The same cannot be said for those on the other side. Many of them have amassed a vast personal fortune by peddling abortion; countless others have found a legal loophole that allows for the elimination of an inconvenient child. Both scenarios make it exceedingly difficult for the benefitting party to judge abortion objectively.
Though I’ll be the first to admit that public pro-lifers have plenty of flaws, I will say this. Every pro-lifer I know cares about dying babies and hungry children. The reason is simple. It is only because we care so much about the lives of born children that we feel compelled to protect the lives of unborn children.
You might say it this way. Those who oppose abortion care so much about children that they believe children should be protected before and after they’re born.
If we wanted to, we could compose a host of poignant “Imagine” memes of our own. Here are a few off the top of my head:
- Imagine a world where care for children included all children.
- Imagine a world where the lives of all human beings were protected by law.
- Imagine a world where nobody tried to justify the dismemberment of helpless unborn children.
Memes, however, have limited cultural value. They tend to energize the base while alienating those they’re ostensibly trying to reach. It’s hard to reduce a robust condemnation of abortion to a sound bite. We have to go deeper to reach each other. Here’s what I mean. Those who oppose abortion cannot grasp how abortion advocates can be so cruel and calloused towards unborn babies. Our equation looks like this:
There are two groups of children. One group is threatened by death; the other is threatened by hunger. Which of the two groups faces the more serious and pressing threat? Which children have the stronger claim on our time and energy?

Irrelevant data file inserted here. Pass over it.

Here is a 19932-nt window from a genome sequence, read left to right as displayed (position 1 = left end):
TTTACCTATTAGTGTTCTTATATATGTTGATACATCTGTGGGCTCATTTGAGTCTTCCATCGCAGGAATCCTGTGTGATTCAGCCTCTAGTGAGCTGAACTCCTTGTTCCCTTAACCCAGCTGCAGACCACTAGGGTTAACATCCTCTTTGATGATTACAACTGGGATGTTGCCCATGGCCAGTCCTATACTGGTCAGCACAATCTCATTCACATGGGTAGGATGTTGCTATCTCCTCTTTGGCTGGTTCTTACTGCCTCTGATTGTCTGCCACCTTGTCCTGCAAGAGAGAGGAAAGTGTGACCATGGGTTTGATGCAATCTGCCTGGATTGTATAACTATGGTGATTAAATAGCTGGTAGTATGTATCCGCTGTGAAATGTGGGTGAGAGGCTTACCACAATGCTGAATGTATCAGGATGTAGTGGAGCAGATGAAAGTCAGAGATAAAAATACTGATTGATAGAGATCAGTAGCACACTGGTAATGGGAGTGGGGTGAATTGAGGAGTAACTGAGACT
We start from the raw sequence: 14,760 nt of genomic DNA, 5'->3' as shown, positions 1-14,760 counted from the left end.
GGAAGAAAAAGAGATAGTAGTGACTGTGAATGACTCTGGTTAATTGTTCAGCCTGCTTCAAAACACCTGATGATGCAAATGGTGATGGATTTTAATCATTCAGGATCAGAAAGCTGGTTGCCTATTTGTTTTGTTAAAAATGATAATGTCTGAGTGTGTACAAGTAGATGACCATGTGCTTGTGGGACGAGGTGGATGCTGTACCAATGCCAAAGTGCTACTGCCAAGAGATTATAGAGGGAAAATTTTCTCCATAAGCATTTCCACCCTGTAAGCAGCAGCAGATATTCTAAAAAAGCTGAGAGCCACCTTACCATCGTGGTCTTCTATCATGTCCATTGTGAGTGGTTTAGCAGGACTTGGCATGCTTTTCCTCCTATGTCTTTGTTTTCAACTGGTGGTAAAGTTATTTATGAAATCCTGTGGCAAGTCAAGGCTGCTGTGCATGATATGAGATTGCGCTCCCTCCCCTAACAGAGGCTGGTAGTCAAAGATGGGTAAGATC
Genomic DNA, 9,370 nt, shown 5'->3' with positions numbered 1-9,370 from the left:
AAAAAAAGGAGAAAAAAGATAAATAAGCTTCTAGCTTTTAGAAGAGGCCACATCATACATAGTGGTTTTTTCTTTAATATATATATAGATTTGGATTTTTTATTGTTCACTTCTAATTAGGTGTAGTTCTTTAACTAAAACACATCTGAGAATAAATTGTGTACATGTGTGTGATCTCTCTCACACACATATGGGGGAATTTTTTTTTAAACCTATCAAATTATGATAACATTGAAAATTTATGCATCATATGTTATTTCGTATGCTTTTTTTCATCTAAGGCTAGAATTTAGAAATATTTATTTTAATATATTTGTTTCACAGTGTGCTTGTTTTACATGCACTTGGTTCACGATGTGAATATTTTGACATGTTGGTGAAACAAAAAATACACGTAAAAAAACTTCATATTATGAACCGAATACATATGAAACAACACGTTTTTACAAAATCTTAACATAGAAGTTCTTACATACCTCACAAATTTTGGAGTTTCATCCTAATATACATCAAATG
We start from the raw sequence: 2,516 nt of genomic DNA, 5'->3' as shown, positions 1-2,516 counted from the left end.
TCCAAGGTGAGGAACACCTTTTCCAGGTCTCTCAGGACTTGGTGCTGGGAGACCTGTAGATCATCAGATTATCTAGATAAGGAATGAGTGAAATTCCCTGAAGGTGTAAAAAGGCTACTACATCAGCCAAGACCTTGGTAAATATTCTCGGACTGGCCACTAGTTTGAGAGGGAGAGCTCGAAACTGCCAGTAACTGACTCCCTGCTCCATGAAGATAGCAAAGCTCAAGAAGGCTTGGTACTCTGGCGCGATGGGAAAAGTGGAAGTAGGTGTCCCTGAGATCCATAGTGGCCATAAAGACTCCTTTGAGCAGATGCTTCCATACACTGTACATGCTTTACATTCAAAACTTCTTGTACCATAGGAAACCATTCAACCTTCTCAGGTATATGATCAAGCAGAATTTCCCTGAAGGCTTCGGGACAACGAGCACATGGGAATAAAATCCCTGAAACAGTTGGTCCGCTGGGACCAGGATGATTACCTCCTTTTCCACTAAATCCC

On the other hand, those who support abortion cannot grasp how abortion opponents can be so cruel and calloused towards desperate women. Their equation looks like this:
There is one group of children and one group of unwanted embryos and fetuses. The children are threatened by hunger; the embryos and fetuses are threatening the livelihood of their mothers. Which of these two groups have the stronger claim on our time and energy?
For those opposed to abortion, it’s ridiculous to argue that hungry children have a more pressing need than dying children. For those who support abortion, it’s equally ridiculous to compare human embryos and fetuses to born children.
Abortion opponents see no qualitative difference between born children and unborn children. Abortion advocates see a HUGE qualitative difference.
One group argues that there aren’t enough resources to take care of more children; the other group argues that the children are already here—and must be cared for with kindness and compassion.
In other words, we are at an impasse, UNLESS it can be demonstrated that unborn human beings are just as qualified for legal protection as their older and more developed counterparts. Actually, that’s not quite true. I’ve placed the burden of proof on the wrong side. Unless it can be conclusively demonstrated that unborn human beings are qualitatively different from their older and more developed counterparts, there can be but one conclusion.
Abortion is immoral and unjust. So long as any doubt or uncertainty exists regarding the status of human embryos and fetuses, abortion cannot be justified—no matter how many hungry children there are in the world.